A pair of senators introduced a bill Thursday that would create new regulations prohibiting airlines from storing animals in overhead bins.
- Two senators introduced a bill creating new regulations for airlines after a puppy died on a United Airlines flight.
- The legislation was introduced by Republican Sen. John Kennedy and Democratic Sen. Catherine Cortez Masto.
- It is called Welfare of Our Furry Friends Act, or WOOFF.
A pair of senators introduced a bill on Thursday that would create new regulations prohibiting airlines from storing animals in overhead bins after a dog died on a United Airlines flight this week when it was forced into such a compartment.
Republican Sen. John Kennedy of Louisiana and Democratic Sen. Catherine Cortez Masto of Nevada introduced the legislation, called Welfare of Our Furry Friends Act, or WOOFF.
"Today, I introduced the Welfare of Our Furry Friends Act, also known as WOOFF, w my colleague @SenCortezMasto," Kennedy tweeted. "Our bill directs the @FAANews to create regulations to prohibit the storing of a live animal in any overhead compartment and establish civil fines for violations #WOOFF"
On Wednesday, Kennedy sent a letter to United Airlines President Scott Kirby following the incident. A French bulldog died after a United employee forced it to be stowed in the overhead bin. The dog died during the flight.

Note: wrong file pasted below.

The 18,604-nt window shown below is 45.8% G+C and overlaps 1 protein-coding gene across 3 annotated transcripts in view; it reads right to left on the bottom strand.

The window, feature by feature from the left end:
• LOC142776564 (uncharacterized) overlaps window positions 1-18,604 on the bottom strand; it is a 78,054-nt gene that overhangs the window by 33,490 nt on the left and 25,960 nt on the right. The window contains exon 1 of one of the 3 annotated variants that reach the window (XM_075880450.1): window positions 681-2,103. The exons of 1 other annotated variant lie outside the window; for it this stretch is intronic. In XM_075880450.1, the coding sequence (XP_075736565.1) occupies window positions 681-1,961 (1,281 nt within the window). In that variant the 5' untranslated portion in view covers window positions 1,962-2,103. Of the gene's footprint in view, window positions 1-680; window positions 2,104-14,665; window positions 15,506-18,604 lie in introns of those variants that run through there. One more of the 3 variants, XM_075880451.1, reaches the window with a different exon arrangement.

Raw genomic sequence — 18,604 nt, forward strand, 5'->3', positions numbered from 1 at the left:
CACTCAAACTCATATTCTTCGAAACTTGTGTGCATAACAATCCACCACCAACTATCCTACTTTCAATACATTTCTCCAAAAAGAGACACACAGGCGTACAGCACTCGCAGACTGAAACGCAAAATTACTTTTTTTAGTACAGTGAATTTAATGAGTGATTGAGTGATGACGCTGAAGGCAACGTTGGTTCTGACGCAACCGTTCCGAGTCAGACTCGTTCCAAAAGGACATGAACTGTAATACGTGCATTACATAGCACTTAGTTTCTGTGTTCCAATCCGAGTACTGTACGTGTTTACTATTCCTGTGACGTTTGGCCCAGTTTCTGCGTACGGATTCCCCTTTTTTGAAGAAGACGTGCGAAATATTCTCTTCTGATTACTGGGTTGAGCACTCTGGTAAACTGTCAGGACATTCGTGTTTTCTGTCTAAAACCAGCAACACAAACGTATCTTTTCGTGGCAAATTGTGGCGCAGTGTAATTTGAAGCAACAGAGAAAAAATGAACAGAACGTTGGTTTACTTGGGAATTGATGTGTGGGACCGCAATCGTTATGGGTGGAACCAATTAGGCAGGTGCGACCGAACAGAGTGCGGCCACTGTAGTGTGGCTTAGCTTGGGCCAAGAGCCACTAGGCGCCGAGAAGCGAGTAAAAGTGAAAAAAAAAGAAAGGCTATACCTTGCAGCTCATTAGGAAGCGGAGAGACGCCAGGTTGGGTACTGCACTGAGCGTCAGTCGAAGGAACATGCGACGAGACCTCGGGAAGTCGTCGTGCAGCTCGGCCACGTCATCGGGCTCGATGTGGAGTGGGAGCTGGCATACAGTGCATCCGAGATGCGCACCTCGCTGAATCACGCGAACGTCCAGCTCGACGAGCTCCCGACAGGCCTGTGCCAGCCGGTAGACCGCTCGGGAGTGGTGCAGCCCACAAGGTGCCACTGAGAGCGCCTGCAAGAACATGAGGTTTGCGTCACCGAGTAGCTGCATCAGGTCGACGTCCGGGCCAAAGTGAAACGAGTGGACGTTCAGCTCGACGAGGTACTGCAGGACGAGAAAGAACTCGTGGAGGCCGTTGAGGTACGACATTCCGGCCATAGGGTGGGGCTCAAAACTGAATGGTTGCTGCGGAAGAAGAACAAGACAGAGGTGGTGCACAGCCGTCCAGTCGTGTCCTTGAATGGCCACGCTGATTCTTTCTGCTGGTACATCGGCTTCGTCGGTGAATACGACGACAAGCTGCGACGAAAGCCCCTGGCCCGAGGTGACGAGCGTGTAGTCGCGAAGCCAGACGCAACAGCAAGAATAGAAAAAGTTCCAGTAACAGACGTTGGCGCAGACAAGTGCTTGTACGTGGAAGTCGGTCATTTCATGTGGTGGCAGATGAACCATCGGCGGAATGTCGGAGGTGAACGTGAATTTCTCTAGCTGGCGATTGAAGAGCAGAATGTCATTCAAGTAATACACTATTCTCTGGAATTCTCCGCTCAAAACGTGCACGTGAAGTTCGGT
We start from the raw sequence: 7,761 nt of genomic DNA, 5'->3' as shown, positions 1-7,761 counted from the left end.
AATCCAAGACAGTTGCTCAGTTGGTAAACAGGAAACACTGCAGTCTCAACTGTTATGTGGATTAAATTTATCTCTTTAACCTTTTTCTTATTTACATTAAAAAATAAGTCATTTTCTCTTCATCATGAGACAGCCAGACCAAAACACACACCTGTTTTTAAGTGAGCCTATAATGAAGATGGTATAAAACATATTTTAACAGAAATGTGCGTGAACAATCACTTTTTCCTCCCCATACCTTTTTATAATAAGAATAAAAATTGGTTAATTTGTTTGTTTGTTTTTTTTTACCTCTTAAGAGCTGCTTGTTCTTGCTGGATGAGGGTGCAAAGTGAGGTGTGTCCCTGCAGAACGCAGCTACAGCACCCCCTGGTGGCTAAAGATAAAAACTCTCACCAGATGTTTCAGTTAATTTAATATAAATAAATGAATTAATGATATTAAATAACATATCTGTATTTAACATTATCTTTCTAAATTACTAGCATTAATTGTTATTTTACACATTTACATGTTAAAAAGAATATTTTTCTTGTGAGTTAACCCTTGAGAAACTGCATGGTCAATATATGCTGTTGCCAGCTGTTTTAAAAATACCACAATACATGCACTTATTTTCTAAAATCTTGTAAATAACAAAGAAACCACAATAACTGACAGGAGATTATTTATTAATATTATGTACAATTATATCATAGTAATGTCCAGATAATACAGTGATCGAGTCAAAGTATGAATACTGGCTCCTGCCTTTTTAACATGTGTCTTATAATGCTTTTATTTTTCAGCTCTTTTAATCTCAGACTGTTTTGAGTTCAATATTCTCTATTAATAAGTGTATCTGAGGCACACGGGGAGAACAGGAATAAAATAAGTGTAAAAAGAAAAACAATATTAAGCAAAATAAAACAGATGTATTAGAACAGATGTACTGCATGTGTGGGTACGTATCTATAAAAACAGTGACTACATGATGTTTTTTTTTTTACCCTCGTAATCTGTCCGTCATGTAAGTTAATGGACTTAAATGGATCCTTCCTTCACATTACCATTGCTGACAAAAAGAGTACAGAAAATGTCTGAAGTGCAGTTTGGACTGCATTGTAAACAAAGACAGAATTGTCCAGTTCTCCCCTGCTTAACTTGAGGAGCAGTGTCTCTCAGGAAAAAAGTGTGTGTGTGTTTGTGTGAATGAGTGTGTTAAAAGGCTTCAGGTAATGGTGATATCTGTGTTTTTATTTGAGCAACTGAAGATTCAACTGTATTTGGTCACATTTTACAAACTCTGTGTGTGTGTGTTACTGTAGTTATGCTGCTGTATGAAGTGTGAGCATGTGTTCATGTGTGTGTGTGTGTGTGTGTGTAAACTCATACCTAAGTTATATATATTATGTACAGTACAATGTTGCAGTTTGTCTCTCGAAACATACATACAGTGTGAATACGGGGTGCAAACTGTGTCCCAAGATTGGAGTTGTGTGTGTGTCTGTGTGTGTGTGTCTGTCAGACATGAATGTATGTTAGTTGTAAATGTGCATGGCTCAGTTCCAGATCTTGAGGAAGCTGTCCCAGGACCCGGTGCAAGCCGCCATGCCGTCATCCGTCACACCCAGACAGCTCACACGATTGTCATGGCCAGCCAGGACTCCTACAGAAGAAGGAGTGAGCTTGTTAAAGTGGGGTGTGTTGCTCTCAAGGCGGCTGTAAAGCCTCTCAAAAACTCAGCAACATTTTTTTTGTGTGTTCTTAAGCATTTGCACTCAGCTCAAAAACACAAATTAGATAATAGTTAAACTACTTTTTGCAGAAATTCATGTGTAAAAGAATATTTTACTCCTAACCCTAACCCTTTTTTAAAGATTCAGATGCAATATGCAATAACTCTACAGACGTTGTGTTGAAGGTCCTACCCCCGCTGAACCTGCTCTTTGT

"I write to demand an immediate explanation for the number of animals who have died recently in United Airlines' care," Kennedy wrote. "The most recent death involved a French bulldog who was placed in an overhead bin at a United flight attendant's direction. The animal subsequently died."
Kennedy cited Department of Transportation statistics, which showed that 18 of the 24 animal deaths that occurred on major US airliners occurred on United flights.
"This pattern of animal deaths and injuries is simply inexcusable," Kennedy wrote. "For many people, pets are members of the family. They should not be treated like insignificant cargo. Frankly, they shouldn't be placed in the cargo hold much less an overhead bin."
United apologized for the incident in a statement.
"This was a tragic accident that should never have occurred, as pets should never be placed in the overhead bin," the statement read. "We assume full responsibility for this tragedy and express our deepest condolences to the family and are committed to supporting them. We are thoroughly investigating what occurred to prevent this from ever happening again."
Joe Perticone contributed to this report.A pair of senators introduced a bill Thursday that would create new regulations prohibiting airlines from storing animals in overhead bins. Read Full Story